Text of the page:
Trouble in the ’hood 

My next-door neighbor was robbed at gunpoint while I was on vacation.

We learned later that the robber had cased four houses on the street — newly lit with street lamps — before deciding which one to rob, perhaps by eyeballing the occupants when they were drawn outside by tripped electrical breakers.

The robbery followed several others in the neighborhood, including the carjacking of a young woman a few blocks away.

Good news came to our unsettled neighborhood Monday, Thanks to evidence gathered in the abduction, a warrant was issued. The suspect turned himself in and it looks like he'll be charged with all my neighborhood's crimes, plus more.

Small world. It turns out I was about 10 blocks from the suspected robber's Twelfth Street house Saturday afternoon. I was at a parking lot rally for School Board member Micheal Daugherty, whose bid for re-election was to be decided after we went to press this week. His election, predictably, has split on racial lines. Daugherty is black, part of a four-member black ruling majority. His opponent, Anna Swaim, is white. The district is majority black.

Swaim seemed the better candidate. She shares my views on some important issues, but she also seemed more likely to improve transparency and order on a School Board that has lacked it. Still, I was sympathetic to Daugherty. The Pavlovian financial support of Swaim by white business executives, some with no ties now or ever to public schools, seemed motivated too much by race. Yes, there are fair questions about cronyism, backroom dealing and competence. But these subjects rarely stirred the business community when they could be applied to white board members. I found insulting and patronizing the frequently expressed view that the black board members only cared about patronage, power and lining John Walker's pockets, not children.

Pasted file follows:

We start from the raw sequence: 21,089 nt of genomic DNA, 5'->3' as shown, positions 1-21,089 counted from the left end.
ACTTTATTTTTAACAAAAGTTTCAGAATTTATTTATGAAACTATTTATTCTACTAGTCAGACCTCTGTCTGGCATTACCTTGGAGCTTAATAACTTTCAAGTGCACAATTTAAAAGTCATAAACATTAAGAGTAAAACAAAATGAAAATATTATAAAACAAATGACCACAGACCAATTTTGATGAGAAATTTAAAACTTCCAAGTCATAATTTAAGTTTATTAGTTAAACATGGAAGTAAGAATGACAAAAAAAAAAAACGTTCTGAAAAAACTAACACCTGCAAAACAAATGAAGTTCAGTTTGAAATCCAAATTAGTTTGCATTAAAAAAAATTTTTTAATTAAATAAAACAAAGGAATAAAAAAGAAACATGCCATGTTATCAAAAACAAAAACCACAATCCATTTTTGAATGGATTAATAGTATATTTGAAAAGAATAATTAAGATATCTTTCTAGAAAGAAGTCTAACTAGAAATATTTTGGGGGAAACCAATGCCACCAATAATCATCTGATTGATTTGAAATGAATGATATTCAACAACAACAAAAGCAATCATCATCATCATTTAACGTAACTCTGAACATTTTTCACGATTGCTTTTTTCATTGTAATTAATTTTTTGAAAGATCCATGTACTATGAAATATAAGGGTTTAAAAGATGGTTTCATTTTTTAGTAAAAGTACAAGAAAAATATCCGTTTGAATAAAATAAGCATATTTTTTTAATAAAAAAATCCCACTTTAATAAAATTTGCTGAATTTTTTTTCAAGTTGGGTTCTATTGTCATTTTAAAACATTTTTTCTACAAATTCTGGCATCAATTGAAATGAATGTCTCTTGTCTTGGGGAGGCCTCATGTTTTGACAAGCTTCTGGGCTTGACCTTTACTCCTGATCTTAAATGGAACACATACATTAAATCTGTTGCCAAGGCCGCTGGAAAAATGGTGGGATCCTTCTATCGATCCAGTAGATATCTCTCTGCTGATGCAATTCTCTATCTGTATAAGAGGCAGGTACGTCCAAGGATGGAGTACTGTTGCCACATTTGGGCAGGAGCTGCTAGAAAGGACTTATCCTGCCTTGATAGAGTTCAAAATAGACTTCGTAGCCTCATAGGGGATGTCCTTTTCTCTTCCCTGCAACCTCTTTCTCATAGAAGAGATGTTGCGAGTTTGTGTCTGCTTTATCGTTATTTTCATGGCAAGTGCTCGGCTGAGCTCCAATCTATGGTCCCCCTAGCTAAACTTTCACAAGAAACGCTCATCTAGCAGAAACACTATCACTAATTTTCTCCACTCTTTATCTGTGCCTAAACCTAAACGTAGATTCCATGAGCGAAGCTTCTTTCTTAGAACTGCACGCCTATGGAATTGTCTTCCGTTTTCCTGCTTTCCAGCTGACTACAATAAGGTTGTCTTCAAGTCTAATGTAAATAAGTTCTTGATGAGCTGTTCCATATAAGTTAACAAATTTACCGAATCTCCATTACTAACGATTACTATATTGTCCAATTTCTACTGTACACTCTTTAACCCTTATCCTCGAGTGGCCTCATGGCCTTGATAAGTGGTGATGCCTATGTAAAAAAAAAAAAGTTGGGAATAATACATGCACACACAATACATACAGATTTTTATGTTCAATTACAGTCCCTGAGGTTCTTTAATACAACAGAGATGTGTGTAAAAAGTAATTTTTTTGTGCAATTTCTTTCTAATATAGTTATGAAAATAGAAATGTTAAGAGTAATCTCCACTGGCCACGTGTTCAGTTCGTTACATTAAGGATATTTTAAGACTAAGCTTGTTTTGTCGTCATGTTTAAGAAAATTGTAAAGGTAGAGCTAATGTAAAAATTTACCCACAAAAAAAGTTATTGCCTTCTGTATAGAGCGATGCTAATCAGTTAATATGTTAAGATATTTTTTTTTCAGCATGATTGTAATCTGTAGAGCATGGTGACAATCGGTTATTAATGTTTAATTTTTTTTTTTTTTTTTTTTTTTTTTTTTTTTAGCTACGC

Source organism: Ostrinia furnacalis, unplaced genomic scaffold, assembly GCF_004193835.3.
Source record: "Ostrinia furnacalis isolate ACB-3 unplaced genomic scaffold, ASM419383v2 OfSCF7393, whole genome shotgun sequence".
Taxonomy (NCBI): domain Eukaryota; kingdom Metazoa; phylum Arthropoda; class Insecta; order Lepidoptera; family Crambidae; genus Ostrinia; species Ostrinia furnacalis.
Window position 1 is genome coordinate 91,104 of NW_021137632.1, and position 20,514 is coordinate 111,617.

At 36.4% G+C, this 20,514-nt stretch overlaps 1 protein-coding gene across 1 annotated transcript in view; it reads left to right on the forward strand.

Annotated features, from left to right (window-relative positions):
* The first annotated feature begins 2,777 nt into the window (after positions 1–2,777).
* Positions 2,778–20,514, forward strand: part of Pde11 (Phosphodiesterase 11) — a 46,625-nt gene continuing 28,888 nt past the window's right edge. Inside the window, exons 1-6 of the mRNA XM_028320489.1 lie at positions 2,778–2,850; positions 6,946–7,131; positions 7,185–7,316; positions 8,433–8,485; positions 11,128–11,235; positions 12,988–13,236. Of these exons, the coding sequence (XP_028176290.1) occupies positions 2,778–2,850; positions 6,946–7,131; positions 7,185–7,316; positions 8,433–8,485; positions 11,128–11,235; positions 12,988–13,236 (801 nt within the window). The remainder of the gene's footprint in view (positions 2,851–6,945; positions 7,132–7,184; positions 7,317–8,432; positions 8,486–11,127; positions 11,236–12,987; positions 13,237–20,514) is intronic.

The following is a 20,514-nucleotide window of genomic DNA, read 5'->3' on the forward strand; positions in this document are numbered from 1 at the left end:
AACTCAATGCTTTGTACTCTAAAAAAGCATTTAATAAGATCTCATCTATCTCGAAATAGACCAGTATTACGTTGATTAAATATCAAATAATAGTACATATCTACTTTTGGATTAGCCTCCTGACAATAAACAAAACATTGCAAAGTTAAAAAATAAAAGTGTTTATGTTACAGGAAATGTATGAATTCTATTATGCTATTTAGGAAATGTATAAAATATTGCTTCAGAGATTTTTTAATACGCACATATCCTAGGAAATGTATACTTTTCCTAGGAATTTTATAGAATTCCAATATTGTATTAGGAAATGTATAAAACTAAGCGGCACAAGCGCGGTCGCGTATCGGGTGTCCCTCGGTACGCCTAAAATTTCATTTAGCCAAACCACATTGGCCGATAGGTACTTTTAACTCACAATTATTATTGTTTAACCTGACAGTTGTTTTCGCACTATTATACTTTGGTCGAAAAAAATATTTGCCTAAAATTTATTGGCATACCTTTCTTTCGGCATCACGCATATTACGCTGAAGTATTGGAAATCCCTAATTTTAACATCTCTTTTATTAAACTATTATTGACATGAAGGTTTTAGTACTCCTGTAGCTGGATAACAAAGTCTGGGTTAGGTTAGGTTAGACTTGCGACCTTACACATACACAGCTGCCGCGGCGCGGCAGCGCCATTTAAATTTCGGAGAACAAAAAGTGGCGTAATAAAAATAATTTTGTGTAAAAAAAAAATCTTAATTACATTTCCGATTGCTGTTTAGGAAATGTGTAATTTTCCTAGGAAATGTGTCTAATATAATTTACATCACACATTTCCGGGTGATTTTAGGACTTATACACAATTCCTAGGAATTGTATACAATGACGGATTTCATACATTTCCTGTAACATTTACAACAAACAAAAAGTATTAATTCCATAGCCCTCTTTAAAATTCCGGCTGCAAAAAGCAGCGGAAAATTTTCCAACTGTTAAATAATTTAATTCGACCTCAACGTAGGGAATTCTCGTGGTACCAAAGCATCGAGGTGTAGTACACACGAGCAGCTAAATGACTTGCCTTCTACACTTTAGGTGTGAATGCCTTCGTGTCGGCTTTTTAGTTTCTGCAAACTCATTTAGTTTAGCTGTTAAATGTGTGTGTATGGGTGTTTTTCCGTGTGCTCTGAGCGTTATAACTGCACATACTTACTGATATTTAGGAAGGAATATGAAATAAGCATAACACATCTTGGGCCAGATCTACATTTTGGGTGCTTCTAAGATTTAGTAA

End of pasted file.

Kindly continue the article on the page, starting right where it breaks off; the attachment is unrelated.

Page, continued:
That's not what I heard at Daugherty's campaign rally Saturday. I heard black people ask, with true mystification, what made white executives fear black board members so. I heard them note the failure of the Little Rock School District to lift black students beyond the state average, even as it has become a magnet for high-achieving white students and even as tens of millions have been spent to accomplish more for minorities. I heard them say repeatedly that the number of schools judged in need of improvement was still rising. I heard them say that too little concern existed for black students' poor outcomes when a white majority was in charge. And I heard cries of sincere frustration over the sure toll of this failure, particularly for black males. They fall behind, they are shunted to “alternative” classrooms, and they soon graduate to crime and prison.

This brings us neatly back to the young man who robbed my neighbor. He turned 18 in March. He'd left school behind to live with a girlfriend and child. Given the ingenuity with which he pursued his criminal occupation, he must be teachable. But reachable? That's tougher. It's one reason I won't ascribe selfish motives to the people I heard Saturday. Time after time, they asked not for jobs or payoffs, but to be given a chance to deliver where white leadership has failed their kids, with the result of crushing damage to their neighborhoods and society. Whatever the election outcome, their voices deserve to be heard.


From the ArkTimes store


Subscribe to this thread:

Add a comment

More by Max Brantley

  • Piazza gets off city campaign finance case